The 2014 Women’s Health Report Card underscores that states have a long way to go to ensure that all women, regardless of where they are born or live, their racial/ethnic backgrounds, and their income levels, have access to the health care they need to lead healthy and prosperous lives. The report card finds wide variations across states in the areas of health coverage for women, women’s access to health care, and women’s health outcomes. It also finds serious racial disparities in women’s health within states.
Best and Worst Overall Rankings
The states with the best overall rankings are Massachusetts (#1), Connecticut (#2), Hawaii (tied for #3), Vermont (tied for #3), and Minnesota (#5). The states with the worst overall rankings are Mississippi (#50), Oklahoma (#49), Texas (#48), Nevada (#47), and Arkansas (#46).
Consistently Poor Performers
Some states performed consistently poorly across all three subject areas. Twelve states received grades of D or F (meaning they ranked in the bottom 20) in all three subject areas, including Arkansas, Georgia, Idaho, Indiana, Louisiana, Mississippi, Missouri, Oklahoma, South Carolina, Texas, West Virginia, and Wyoming. Seven more states received grades of D or F (ranking in the bottom 20) in two of the three categories, including Alaska, Arizona, Florida, Montana, Nevada, New Mexico, and Utah. In these states, many women lack health coverage, lack access to routine and preventive health care, and have correspondingly worse health outcomes.
Widespread Room for Improvement
Even among states that tended to perform better, there is still significant room for improvement in specific areas. For example: Delaware and Maryland received A-level grades on health coverage and access to care, but C-level grades on health outcomes; Maine received an A-level grade on access and a B-level grade on coverage, but a D-level grade on outcomes; Ohio and Pennsylvania received B-level grades on coverage and access, but D-level grades on outcomes; and Michigan received B-level grades on coverage and access, but an F-level grade on outcomes. Only two states — Massachusetts and Connecticut — received A-level grades in all three subject areas.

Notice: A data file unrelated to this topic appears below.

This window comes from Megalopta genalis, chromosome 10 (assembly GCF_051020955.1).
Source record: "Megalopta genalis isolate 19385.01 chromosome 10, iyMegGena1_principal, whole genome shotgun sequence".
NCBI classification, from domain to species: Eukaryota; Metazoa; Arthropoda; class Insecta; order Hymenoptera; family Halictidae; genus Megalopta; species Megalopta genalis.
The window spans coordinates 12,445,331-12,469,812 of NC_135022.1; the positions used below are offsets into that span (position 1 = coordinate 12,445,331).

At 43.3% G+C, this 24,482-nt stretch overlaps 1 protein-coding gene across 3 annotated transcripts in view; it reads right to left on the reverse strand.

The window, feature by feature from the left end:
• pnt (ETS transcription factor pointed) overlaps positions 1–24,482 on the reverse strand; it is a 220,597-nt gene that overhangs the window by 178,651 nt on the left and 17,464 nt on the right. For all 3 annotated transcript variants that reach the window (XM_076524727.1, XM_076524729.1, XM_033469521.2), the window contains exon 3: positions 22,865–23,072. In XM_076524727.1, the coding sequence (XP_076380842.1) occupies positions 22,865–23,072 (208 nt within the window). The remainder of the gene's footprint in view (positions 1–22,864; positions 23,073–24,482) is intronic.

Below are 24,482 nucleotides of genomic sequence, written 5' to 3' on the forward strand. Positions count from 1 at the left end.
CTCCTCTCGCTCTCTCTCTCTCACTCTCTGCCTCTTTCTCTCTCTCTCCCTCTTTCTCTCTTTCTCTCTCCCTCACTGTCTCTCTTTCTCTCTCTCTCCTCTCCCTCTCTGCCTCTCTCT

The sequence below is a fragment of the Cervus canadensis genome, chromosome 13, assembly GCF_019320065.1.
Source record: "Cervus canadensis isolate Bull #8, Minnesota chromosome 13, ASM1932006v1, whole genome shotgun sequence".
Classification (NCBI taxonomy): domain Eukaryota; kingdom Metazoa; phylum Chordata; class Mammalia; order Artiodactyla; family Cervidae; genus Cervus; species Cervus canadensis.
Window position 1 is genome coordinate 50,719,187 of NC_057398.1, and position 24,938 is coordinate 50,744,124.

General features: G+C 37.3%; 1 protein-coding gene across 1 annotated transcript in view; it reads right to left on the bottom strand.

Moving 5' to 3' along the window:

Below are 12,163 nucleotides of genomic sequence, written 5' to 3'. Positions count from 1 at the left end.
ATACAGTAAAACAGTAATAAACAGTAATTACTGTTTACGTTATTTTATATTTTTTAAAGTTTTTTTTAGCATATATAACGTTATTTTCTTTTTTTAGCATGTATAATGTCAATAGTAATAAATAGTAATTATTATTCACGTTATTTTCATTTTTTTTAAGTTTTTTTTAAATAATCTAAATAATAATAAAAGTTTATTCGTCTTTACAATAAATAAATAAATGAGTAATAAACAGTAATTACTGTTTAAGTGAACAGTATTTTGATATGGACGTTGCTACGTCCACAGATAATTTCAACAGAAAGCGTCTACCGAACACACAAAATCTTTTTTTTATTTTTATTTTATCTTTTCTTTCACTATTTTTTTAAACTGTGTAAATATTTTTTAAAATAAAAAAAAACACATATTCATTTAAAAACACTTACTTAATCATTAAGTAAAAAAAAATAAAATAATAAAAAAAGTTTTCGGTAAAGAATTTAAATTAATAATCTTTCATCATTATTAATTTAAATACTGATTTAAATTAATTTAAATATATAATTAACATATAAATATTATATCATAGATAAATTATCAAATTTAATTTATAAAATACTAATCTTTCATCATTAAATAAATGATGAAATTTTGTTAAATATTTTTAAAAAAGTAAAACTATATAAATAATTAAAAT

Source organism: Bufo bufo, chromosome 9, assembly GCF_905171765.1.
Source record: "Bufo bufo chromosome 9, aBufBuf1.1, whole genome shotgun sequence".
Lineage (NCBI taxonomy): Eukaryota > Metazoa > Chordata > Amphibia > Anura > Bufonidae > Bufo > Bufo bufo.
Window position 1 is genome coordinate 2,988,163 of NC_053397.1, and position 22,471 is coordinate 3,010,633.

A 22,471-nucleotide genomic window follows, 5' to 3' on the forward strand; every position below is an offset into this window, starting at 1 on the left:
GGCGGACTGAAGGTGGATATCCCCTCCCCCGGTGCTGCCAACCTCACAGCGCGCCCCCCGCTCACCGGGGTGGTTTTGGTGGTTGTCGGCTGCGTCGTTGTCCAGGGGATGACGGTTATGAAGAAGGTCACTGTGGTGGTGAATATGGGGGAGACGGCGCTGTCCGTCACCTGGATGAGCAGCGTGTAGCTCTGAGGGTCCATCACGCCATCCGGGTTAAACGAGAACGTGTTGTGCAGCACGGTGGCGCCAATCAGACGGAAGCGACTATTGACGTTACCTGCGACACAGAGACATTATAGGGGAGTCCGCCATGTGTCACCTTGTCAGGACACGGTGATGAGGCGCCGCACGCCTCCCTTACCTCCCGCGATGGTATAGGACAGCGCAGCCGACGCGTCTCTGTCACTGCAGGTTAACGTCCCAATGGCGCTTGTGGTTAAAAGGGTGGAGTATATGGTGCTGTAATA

Persistent Racial Disparities
Examining states’ performance for different racial groups underscores that there is much work to do to eliminate racial disparities in women’s health. Across the country, major race-based disparities persist across a wide range of women’s health measures.
These disparities are evident in the data on health coverage for women of color. In 28 states, the uninsured rate for black women was at least 10 percent higher than for women overall; in 17 states, it was at least 20 percent higher. The disparities were even wider for Latina women: in 49 states, the uninsured rate for Latina women was at least 20 percent higher than for women overall; in 44 states, it was at least 50 percent higher; and in 18 states, it was at least twice as high.
Racial disparities are also evident in the data on health outcomes for women across communities. For example:
- Hypertension rates among black women: In all 38 states with reported data for black women, the hypertension rate for black women was at least 20 percent higher than for women overall; in 13 states, it was at least 50 percent higher.
- Infant mortality rates among black women: In all 38 states with reported data for black women, the infant mortality rate for black women was at least 20 percent higher than for women overall; in 33 states, it was at least 50 percent higher; and in seven states, it was at least twice as high.
- Diabetes rates among Latina women: Diabetes rates for Latina women: in 28 states, the diabetes rate for Latina women was at least 20 percent higher than for women overall; in 19 states, it was at least 50 percent higher; and in three states, it was at least twice as high.